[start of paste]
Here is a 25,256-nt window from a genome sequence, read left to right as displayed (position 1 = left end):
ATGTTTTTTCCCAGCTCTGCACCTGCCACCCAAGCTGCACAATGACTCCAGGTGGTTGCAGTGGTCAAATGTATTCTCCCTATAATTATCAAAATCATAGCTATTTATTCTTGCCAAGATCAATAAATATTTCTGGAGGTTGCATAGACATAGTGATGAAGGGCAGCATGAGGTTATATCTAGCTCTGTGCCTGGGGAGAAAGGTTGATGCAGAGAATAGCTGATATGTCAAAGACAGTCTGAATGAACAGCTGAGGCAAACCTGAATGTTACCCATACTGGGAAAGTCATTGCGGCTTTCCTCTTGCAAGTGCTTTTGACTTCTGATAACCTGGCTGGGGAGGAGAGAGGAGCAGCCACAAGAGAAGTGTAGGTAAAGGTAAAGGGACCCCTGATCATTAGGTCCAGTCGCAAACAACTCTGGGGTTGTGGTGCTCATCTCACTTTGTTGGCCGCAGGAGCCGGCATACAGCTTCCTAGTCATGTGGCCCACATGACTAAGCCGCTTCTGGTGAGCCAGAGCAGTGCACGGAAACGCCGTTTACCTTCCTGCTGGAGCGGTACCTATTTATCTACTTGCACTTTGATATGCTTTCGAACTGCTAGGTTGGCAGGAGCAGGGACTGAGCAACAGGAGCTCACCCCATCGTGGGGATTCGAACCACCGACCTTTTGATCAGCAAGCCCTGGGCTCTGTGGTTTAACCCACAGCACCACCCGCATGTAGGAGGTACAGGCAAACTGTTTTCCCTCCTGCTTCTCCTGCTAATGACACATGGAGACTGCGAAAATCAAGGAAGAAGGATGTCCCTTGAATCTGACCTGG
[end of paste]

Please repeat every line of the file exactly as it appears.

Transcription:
Here is a 25,256-nt window from a genome sequence, read left to right as displayed (position 1 = left end):
ATGTTTTTTCCCAGCTCTGCACCTGCCACCCAAGCTGCACAATGACTCCAGGTGGTTGCAGTGGTCAAATGTATTCTCCCTATAATTATCAAAATCATAGCTATTTATTCTTGCCAAGATCAATAAATATTTCTGGAGGTTGCATAGACATAGTGATGAAGGGCAGCATGAGGTTATATCTAGCTCTGTGCCTGGGGAGAAAGGTTGATGCAGAGAATAGCTGATATGTCAAAGACAGTCTGAATGAACAGCTGAGGCAAACCTGAATGTTACCCATACTGGGAAAGTCATTGCGGCTTTCCTCTTGCAAGTGCTTTTGACTTCTGATAACCTGGCTGGGGAGGAGAGAGGAGCAGCCACAAGAGAAGTGTAGGTAAAGGTAAAGGGACCCCTGATCATTAGGTCCAGTCGCAAACAACTCTGGGGTTGTGGTGCTCATCTCACTTTGTTGGCCGCAGGAGCCGGCATACAGCTTCCTAGTCATGTGGCCCACATGACTAAGCCGCTTCTGGTGAGCCAGAGCAGTGCACGGAAACGCCGTTTACCTTCCTGCTGGAGCGGTACCTATTTATCTACTTGCACTTTGATATGCTTTCGAACTGCTAGGTTGGCAGGAGCAGGGACTGAGCAACAGGAGCTCACCCCATCGTGGGGATTCGAACCACCGACCTTTTGATCAGCAAGCCCTGGGCTCTGTGGTTTAACCCACAGCACCACCCGCATGTAGGAGGTACAGGCAAACTGTTTTCCCTCCTGCTTCTCCTGCTAATGACACATGGAGACTGCGAAAATCAAGGAAGAAGGATGTCCCTTGAATCTGACCTGG